Patent reform and IBM's questionable patents
On the one hand, there is Jon Dudas talking about IBM's toilet queue patent. Nate Anderson wrote:
[the patent] in many ways is symptomatic of the problems facing his office [the USPTO]. At a talk today [March 27] at the Tech Policy Summit in Hollywood, Dudas shed some light on why companies file such patents in the first place, and what his office hopes to do about it.
IBM, who Dudas only referred to as a "Fortune 10 company," is routinely at or near the top of the heap when it comes to number of US patents obtained in a given year. While companies generally want patents in order to protect intellectual property, that's not the only a reason for seeking patents. Dudas noted that Wall Street loves it when companies file patents, since patent numbers can be used as an easy proxy for innovation and R&D work. The sheer number of patents can also make it easier to strike cross-licensing agreements with other companies, as it makes a given patent portfolio look broader and stronger.
These things don't "promote innovation," as Dudas noted, but they do make increasing economic sense for many businesses. The result has been predictable; a surge in bad applications.
On the other hand, we have Bessen and Meurer and Princeton University Press talking about the "urban legend" of IBM's licensing. In a tiff with Joff Wild, one had the following.
In responding to Joff Wild of IAM, the authors [BM] wrote:
As we discuss in the book, p. 117, our estimates correspond well with IBM's actual performance. In fact, the "over $1 billion a year from licensing its patents" is an "urban legend" promoted by patent boosters; the actual figure is between $100 and $200 million and that is gross of the costs of IBM's several hundred lawyers.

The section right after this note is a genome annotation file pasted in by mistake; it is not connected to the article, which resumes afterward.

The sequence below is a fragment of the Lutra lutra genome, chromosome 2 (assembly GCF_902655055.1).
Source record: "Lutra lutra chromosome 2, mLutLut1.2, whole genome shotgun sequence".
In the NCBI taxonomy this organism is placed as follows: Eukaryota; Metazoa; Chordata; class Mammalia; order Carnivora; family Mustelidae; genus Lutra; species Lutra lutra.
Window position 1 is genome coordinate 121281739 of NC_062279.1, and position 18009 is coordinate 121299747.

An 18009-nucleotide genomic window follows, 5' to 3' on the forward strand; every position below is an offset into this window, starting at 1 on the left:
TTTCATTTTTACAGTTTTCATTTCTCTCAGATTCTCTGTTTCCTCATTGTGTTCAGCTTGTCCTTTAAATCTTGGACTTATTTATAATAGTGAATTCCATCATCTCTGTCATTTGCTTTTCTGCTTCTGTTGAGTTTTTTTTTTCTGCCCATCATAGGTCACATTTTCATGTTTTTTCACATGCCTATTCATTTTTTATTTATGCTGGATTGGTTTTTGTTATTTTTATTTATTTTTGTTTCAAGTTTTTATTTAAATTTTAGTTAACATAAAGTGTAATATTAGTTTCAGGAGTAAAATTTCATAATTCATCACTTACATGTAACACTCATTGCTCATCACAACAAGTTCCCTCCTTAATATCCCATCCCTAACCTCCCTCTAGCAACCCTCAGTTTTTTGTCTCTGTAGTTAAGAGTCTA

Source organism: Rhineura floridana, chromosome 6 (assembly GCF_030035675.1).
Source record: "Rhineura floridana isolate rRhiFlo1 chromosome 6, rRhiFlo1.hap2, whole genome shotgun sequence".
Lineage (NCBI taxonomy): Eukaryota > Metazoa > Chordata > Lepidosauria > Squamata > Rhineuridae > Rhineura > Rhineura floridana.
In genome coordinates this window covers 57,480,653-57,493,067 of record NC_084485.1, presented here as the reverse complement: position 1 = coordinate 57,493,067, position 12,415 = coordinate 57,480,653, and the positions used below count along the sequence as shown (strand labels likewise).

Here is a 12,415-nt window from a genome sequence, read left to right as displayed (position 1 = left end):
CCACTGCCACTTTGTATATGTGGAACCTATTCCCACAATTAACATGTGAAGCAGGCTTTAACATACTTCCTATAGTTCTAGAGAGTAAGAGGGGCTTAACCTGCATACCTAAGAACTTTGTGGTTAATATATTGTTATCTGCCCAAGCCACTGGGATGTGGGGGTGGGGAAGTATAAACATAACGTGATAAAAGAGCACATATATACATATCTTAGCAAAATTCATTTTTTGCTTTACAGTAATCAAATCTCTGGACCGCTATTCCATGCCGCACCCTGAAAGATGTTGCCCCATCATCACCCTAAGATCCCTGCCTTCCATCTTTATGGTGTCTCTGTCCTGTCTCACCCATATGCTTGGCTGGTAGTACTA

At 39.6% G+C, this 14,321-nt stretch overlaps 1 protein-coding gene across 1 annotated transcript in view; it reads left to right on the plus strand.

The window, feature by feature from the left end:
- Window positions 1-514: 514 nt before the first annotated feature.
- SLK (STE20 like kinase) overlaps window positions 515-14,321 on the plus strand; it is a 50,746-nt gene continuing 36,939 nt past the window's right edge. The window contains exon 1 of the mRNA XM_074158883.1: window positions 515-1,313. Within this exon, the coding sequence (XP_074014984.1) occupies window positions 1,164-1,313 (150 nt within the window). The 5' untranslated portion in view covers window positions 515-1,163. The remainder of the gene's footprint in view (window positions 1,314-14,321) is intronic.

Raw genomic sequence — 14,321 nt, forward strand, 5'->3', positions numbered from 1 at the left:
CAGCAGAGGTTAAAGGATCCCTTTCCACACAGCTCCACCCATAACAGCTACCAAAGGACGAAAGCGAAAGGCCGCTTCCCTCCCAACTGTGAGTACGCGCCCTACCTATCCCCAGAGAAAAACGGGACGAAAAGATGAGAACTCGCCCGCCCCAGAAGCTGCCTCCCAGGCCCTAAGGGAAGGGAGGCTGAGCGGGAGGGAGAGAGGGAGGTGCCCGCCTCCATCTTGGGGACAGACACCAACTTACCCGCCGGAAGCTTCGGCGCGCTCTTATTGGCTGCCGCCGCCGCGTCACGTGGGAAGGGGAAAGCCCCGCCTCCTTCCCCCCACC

Wild in turn noted:
The $1 billion of licensing revenue as an urban legend “promoted by patent boosters” claim is an extremely serious one. In effect, what Jim and Michael are saying here is that there are a lot of people who have been economical with the truth about IBM’s licensing activities from the early 1990s onwards.
IPBiz notes one has both Director Dudas and Bessen/Meurer suggesting IBM's patents are not so valuable.
http://ipbiz.blogspot.com/2008/03/pinocchios-for-intellectual-property.html [One notes that Hillary Clinton changed the
story, but Lemley never did.]
IBM is not the only entity charged with patenting trivia.
An InformationWeek posting by Charles Babcock includes the text:
The best response I've seen was from Jonathan Corbet at a panel at the Open Source Business Conference in San Francisco last May. Corbet is a Linux kernel developer himself and executive editor of the Linux Weekly News.
"I feel I've been called a thief," he said levelly during a panel at the event, and pointed out that Microsoft was one of the companies that had patented "thousands of trivial functions ... There's no way to write a nontrivial program that can't be claimed to infringe on someone's patents."
Other open source code programmers answered the insinuation by saying, "Show us the infringed code and we will rewrite it." It's a point of pride that developers could quickly rewrite something that smacked of coming too close to a claimed Microsoft patent; volunteers would be waiting in line for the opportunity.